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A Little Princess by Frances Hodgson Burnett

A Little Princess (original 1905; edition 1987)

by Frances Hodgson Burnett, Tasha Tudor (Illustrator)

MembersReviewsPopularityAverage ratingConversations / Mentions
8,225136381 (4.22)1 / 342
Title:A Little Princess
Authors:Frances Hodgson Burnett
Other authors:Tasha Tudor (Illustrator)
Info:HarperTrophy (1987), Paperback, 336 pages
Collections:Your library
Tags:Children, Film, England

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A Little Princess by Frances Hodgson Burnett (1905)


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English (133)  German (1)  French (1)  Finnish (1)  All languages (136)
Showing 1-5 of 133 (next | show all)
This is a lovely riches to rags to riches story that I have seen in movie form several times. I had never read this lovely book about a little girl who loses everything and yet believes that if she pretends she is a princess, she can rise above the cold and hunger that has become her reality. The ending in the book is different than the one in the movie version. Although this was written as a story for little girls, I believe that adults can enjoy the heartwarming story too.

December 2014 ( )
  NanaCC | Jul 26, 2015 |
Hmmm…. I never read this as a child, so I don’t have the nostalgia-filter on, and I still liked it quite a lot. The writing is smooth, with some lovely turns of phrase and some charming insights.

Sarah Crewe starts off as the “princess” of her boarding school. Her father is rich and she is doted on with all the latest fashions and toys and her own private rooms and even her own maid. Yet she is not spoiled, she is generous and kind and her true joy comes in learning and imagining. She makes up fantastical stories to entertain the other girls, takes especial care of a young one named Lottie, and sneaks extra bits of food to the poor little scullery girl.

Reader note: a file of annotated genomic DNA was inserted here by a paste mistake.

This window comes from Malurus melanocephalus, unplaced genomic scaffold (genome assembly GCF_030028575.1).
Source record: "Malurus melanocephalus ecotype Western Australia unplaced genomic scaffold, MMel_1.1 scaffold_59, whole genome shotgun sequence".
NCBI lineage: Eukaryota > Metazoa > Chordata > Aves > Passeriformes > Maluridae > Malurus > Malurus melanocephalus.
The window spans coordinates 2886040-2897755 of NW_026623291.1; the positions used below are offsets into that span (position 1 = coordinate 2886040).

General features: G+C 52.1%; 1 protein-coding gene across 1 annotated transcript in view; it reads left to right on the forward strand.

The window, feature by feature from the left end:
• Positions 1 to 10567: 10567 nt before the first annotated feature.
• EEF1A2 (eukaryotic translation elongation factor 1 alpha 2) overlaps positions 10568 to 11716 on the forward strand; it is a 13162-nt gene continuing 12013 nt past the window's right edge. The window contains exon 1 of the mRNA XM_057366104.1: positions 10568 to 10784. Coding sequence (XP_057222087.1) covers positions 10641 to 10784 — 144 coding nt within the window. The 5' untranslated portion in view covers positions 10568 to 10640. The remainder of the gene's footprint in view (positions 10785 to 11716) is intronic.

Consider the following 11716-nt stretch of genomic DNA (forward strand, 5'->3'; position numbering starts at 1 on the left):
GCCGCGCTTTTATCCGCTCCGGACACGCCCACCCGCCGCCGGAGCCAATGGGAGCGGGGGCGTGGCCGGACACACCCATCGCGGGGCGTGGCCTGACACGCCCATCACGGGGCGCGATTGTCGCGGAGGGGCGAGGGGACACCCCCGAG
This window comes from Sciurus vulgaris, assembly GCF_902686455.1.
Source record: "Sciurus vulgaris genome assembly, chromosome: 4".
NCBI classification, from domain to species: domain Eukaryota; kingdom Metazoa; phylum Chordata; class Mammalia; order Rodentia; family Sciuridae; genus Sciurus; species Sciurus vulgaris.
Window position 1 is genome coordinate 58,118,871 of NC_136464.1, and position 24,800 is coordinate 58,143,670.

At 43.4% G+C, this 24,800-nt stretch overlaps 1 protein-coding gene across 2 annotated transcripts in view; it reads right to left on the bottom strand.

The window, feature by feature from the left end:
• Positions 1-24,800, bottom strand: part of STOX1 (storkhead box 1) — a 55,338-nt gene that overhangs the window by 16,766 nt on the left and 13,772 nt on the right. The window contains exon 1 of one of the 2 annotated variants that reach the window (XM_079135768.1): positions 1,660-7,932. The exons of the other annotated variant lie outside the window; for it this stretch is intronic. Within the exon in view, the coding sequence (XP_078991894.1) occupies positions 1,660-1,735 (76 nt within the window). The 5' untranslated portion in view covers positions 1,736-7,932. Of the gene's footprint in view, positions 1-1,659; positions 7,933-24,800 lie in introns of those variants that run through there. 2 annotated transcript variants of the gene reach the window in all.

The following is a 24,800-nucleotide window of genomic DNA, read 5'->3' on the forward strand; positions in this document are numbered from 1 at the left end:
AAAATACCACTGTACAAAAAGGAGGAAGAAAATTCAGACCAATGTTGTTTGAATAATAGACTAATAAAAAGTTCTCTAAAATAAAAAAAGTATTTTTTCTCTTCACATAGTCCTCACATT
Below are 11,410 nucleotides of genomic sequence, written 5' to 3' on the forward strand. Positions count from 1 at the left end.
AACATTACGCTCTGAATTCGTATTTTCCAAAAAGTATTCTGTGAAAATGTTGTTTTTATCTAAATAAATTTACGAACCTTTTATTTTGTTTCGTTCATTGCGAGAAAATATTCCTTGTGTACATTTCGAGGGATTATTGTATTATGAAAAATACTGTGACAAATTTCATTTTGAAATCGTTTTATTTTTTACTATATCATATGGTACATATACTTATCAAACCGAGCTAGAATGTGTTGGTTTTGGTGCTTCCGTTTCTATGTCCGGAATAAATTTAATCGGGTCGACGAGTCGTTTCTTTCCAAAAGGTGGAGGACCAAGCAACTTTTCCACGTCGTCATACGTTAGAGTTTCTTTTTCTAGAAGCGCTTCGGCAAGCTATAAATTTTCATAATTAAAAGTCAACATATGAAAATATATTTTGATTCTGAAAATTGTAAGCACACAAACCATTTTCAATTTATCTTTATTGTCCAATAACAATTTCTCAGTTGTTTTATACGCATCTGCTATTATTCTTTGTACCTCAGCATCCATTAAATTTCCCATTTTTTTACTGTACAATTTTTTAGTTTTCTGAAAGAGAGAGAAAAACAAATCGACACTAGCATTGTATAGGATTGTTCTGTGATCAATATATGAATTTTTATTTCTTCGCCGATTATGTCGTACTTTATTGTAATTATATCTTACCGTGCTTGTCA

When tragedy strikes, she is left a penniless orphan, reduced to wearing rags, overworked by the school staff who turn cruel - taking out their previous jealousies on her and glorying in her fall from grace. These are her trials, and she struggles to retain her kind and giving nature, to make friends with the rats in the attic and not to give into bitterness, loneliness, cruelty and despair.

I’m a bit amused by all the reviews I’ve been seeing for this book, that either love it or hate it. How can you possibly HATE it? “Sarah” is less a “Mary Sue” and more an archetype, a symbol, a moral lesson for the audience. She is clearly meant to be an ideal, more than she is meant to be a person.

And the lessons found herein, to be kind and generous to those you encounter regardless of their station, to conduct yourself like the kind of person you wish to be (i.e. a princess) and to embrace imagination and wonder in the world around you are all timeless, wise lessons for all of us.

These are true words of wisdom for any child (or adult):

”When people are insulting you, there is nothing so good for them as not to say a word - just to look at them and think. . . . When you will not fly off into a passion people know you are stronger than they are, because you are strong enough to hold in your rage and, and they are not, and they say stupid things they wish they hadn’t said afterwards.” (p. 147)

I have to admit it - I loved Sarah, I was emotionally invested throughout the book and I think it is a classic that still has a lot to offer children (or adults!) who are fortunate enough to find a copy of A Little Princess placed in their hands. ( )
  catfantastic | Jul 14, 2015 |
This must surely be one of the sweetest, loveliest books a girl could read in childhood. It's been a long time but reading it again all these years down the line (in my early 20s), it still holds such charm, wonder and profound messages about class, poverty and happiness that I know it'll be returning to my shelf to read again and pass on to my own children.